DeLorme deals with manufacturers who get the organic material from all over the world. There are currently no local options for organic fabric, although DeLorme is able to get the majority of organic cotton from the Carolinas. She also uses bamboo rayon and silk in her products, both of which are not organic, but she said they are very sustainable materials.

As of 2010, only 0.76 percent of global cotton production is organic, according to the Organic Trade Association. The OTA also said that 22 countries grow organic cotton, the top three producers being India, Turkey, and Syria. Organic cotton is more expensive to grow than regular cotton, since it requires special care, and according to a survey done by OTA and the Texas Organic Cotton Marketing Cooperative farmers are concerned that there won’t be a market for this higher priced material.

Organic wool faces the same struggles as organic cotton. And as MacFadyen said, that makes it difficult to find any variety.

“For instance, for wool I only have one organic company, and they do two fabrics,” MacFadyen said.

But despite the challenges these women are making it work. DeLorme uses the back of her store as a workspace. She has sewing machines, patterns galore, and an area to dye the fabrics, giving her more variety. The material is dyed with a low-environmental-impact dye. DeLorme has considered using fully organic vegetable dyes, but that raises concerns of color control.

“I’m always balancing customer expectations. They expect them to not shrink and they expect them to be colorfast. And then how do I make it all sustainable?” DeLorme said.

MacFadyen has run into the same issue with dying her fabrics. She’s looking to experiment with vegetable dyes, like she saw when she worked for the company in India, but for now she’s working with indigo.

“I found a woman in Connecticut, she makes her own fabrics and dyes them and it’s 100 percent indigo. In November, she’s going to start dying some of my fabrics. And she’s also going to do one print that I really like,” MacFadyen said.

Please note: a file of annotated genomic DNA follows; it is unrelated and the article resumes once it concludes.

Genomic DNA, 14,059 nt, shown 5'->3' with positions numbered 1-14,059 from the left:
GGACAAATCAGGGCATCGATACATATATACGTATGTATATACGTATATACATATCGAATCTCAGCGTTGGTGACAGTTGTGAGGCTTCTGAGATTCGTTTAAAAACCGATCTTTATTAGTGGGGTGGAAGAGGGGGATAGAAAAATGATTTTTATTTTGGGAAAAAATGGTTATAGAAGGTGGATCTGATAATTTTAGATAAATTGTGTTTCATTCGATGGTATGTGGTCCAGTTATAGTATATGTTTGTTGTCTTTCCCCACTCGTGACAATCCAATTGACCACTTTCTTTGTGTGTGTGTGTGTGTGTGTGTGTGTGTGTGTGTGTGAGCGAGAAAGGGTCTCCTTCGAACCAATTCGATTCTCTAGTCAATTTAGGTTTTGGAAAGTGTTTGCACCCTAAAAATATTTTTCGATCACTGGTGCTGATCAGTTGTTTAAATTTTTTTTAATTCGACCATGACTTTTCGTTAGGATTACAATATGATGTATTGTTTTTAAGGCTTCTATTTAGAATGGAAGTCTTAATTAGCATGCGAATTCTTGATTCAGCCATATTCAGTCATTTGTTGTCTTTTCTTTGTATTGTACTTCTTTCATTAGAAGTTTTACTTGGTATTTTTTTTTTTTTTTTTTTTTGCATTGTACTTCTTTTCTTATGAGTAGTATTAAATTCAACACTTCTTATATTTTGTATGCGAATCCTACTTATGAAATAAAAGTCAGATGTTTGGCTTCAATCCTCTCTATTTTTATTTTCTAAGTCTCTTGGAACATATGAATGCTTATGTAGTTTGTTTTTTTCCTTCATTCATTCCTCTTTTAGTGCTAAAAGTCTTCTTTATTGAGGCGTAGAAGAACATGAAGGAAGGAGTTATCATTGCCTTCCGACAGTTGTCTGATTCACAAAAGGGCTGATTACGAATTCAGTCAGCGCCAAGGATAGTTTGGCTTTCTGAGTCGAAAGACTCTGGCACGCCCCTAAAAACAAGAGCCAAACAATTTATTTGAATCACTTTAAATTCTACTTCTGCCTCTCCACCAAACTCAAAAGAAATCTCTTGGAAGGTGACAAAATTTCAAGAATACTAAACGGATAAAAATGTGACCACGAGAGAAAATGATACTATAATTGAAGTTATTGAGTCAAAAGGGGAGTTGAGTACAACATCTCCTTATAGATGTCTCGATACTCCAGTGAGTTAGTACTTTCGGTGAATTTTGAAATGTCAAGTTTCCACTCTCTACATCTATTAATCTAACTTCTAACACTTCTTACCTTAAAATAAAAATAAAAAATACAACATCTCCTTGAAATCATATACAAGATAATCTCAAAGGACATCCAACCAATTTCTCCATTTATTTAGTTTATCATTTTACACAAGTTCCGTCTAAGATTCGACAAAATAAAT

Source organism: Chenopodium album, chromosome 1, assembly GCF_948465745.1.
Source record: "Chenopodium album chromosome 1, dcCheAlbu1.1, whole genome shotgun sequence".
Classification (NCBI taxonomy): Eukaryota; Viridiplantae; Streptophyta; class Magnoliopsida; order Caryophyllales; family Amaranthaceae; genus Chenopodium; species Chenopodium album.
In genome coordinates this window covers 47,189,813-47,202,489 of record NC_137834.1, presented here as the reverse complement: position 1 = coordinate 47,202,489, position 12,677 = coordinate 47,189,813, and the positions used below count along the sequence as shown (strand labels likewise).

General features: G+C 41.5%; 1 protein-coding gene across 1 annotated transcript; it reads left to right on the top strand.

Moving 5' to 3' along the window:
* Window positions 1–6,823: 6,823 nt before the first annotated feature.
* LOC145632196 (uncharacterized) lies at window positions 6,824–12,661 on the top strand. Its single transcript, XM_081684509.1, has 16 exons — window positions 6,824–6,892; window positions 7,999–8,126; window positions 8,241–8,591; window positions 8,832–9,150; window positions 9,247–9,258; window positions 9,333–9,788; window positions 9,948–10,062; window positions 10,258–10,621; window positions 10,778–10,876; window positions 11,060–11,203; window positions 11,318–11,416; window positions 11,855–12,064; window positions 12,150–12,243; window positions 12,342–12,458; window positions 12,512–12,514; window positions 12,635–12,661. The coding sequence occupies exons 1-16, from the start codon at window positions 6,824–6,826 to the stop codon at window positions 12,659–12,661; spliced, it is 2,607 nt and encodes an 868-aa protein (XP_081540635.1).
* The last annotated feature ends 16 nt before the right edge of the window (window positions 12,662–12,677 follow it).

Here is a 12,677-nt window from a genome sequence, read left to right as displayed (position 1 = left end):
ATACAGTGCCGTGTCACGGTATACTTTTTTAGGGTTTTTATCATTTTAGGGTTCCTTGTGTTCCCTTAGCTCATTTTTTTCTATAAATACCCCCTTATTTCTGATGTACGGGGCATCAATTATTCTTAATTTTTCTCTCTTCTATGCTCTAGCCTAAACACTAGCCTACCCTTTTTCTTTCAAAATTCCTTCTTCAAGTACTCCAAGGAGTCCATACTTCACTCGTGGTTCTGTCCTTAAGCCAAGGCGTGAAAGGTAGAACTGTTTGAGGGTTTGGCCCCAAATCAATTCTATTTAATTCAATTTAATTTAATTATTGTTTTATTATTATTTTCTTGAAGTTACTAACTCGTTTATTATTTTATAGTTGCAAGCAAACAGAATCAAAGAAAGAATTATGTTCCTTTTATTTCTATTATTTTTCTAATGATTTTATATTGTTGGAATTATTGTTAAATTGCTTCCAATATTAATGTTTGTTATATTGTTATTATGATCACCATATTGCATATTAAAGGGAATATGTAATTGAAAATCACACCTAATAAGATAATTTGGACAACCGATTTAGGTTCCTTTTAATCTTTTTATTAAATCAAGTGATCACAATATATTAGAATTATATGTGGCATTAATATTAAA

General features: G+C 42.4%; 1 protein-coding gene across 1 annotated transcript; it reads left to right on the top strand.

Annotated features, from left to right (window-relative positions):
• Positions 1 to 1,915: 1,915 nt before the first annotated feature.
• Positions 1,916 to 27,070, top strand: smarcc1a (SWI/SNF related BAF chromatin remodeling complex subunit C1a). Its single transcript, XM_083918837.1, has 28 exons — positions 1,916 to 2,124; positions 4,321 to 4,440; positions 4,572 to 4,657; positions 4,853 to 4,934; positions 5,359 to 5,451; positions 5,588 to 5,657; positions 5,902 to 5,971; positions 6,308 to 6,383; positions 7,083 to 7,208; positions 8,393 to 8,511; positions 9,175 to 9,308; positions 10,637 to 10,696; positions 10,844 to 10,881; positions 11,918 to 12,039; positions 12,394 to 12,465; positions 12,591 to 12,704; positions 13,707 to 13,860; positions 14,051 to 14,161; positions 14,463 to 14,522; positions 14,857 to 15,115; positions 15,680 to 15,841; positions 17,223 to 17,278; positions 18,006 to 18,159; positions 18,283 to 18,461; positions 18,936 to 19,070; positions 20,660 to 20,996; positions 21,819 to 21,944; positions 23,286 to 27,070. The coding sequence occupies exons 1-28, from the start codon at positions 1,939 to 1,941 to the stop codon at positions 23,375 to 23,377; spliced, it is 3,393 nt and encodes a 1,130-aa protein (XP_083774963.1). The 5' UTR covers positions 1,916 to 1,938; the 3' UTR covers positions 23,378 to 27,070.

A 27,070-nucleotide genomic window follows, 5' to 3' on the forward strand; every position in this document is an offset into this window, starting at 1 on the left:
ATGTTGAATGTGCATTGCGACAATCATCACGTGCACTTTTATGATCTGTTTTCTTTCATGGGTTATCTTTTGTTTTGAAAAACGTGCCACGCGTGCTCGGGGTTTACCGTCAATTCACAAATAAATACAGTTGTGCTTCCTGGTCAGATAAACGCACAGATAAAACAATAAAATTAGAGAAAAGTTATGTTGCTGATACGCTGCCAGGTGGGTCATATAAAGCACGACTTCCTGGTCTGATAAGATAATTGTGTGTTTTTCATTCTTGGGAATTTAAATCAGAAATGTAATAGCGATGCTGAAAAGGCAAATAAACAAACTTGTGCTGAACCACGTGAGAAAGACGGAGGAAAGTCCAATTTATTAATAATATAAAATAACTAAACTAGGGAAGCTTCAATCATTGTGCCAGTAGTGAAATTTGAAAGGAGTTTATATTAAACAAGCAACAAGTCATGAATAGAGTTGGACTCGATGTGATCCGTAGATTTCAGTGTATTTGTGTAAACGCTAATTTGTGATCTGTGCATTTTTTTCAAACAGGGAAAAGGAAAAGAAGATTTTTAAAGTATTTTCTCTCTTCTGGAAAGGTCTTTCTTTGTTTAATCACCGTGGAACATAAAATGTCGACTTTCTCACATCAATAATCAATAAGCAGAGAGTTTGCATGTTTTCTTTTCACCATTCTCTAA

MacFadyen sews all of her organic clothing herself in her small studio, where even her tags and business card are environmentally friendly. For her, customer satisfaction is a big concern. She focuses on making her clothes be best they can be, and said she doesn’t cut corners.

“When I worked for this company that manufactured in India there was a sample maker and she said, ‘You’ve got to be able to wear your clothes inside out,’” MacFadyen shared.

Both owners have expectations of expanding in the coming year. Along with the storefront, Brook There is also sold online to a fan base mainly based on the West Coast and larger cities. DeLorme has also done a trade show in Los Angeles, where she was gifted the booth for being a sustainable designer. She is looking to attend more trade shows in addition to renewing her collection and coming up with fresh ideas.

MacFadyen has an online site where she does the majority of her business. She also attends trade shows and is working on a deal with a resort in Greece. She currently works out of her home, filling requests on a made-to-order basis. She would love to have a small industrial style store with a workspace in the back some day.

Designing “makes me relax. It’s second nature to me,” MacFadyen said about her passion for her work and her fabrics. “If you can do [organic], why not!”

Find Brook There online at, and Arrowhead Clothing at